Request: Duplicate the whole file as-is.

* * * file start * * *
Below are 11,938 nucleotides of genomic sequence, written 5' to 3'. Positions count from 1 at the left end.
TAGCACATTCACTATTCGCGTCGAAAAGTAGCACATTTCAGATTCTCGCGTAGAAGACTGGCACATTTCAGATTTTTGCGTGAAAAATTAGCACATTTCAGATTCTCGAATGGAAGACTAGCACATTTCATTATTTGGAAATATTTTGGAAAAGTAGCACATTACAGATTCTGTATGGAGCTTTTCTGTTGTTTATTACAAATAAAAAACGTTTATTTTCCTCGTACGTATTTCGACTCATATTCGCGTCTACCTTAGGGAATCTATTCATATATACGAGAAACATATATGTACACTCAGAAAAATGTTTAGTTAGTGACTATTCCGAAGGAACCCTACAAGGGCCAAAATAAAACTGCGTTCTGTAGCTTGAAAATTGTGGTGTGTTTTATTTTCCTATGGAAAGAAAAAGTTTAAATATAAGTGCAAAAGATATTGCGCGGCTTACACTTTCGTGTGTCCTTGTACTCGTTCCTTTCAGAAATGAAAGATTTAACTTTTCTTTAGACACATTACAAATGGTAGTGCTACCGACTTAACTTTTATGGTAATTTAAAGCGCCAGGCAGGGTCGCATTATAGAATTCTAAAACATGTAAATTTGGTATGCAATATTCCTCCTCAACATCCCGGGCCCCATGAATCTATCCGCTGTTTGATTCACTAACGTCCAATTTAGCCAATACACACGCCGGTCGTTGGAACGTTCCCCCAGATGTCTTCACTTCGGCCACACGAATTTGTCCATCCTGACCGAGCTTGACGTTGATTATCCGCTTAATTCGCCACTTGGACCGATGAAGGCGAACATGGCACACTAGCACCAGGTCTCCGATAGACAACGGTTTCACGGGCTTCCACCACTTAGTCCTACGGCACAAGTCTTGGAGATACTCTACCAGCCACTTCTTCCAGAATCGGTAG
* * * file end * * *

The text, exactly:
Below are 11,938 nucleotides of genomic sequence, written 5' to 3'. Positions count from 1 at the left end.
TAGCACATTCACTATTCGCGTCGAAAAGTAGCACATTTCAGATTCTCGCGTAGAAGACTGGCACATTTCAGATTTTTGCGTGAAAAATTAGCACATTTCAGATTCTCGAATGGAAGACTAGCACATTTCATTATTTGGAAATATTTTGGAAAAGTAGCACATTACAGATTCTGTATGGAGCTTTTCTGTTGTTTATTACAAATAAAAAACGTTTATTTTCCTCGTACGTATTTCGACTCATATTCGCGTCTACCTTAGGGAATCTATTCATATATACGAGAAACATATATGTACACTCAGAAAAATGTTTAGTTAGTGACTATTCCGAAGGAACCCTACAAGGGCCAAAATAAAACTGCGTTCTGTAGCTTGAAAATTGTGGTGTGTTTTATTTTCCTATGGAAAGAAAAAGTTTAAATATAAGTGCAAAAGATATTGCGCGGCTTACACTTTCGTGTGTCCTTGTACTCGTTCCTTTCAGAAATGAAAGATTTAACTTTTCTTTAGACACATTACAAATGGTAGTGCTACCGACTTAACTTTTATGGTAATTTAAAGCGCCAGGCAGGGTCGCATTATAGAATTCTAAAACATGTAAATTTGGTATGCAATATTCCTCCTCAACATCCCGGGCCCCATGAATCTATCCGCTGTTTGATTCACTAACGTCCAATTTAGCCAATACACACGCCGGTCGTTGGAACGTTCCCCCAGATGTCTTCACTTCGGCCACACGAATTTGTCCATCCTGACCGAGCTTGACGTTGATTATCCGCTTAATTCGCCACTTGGACCGATGAAGGCGAACATGGCACACTAGCACCAGGTCTCCGATAGACAACGGTTTCACGGGCTTCCACCACTTAGTCCTACGGCACAAGTCTTGGAGATACTCTACCAGCCACTTCTTCCAGAATCGGTAG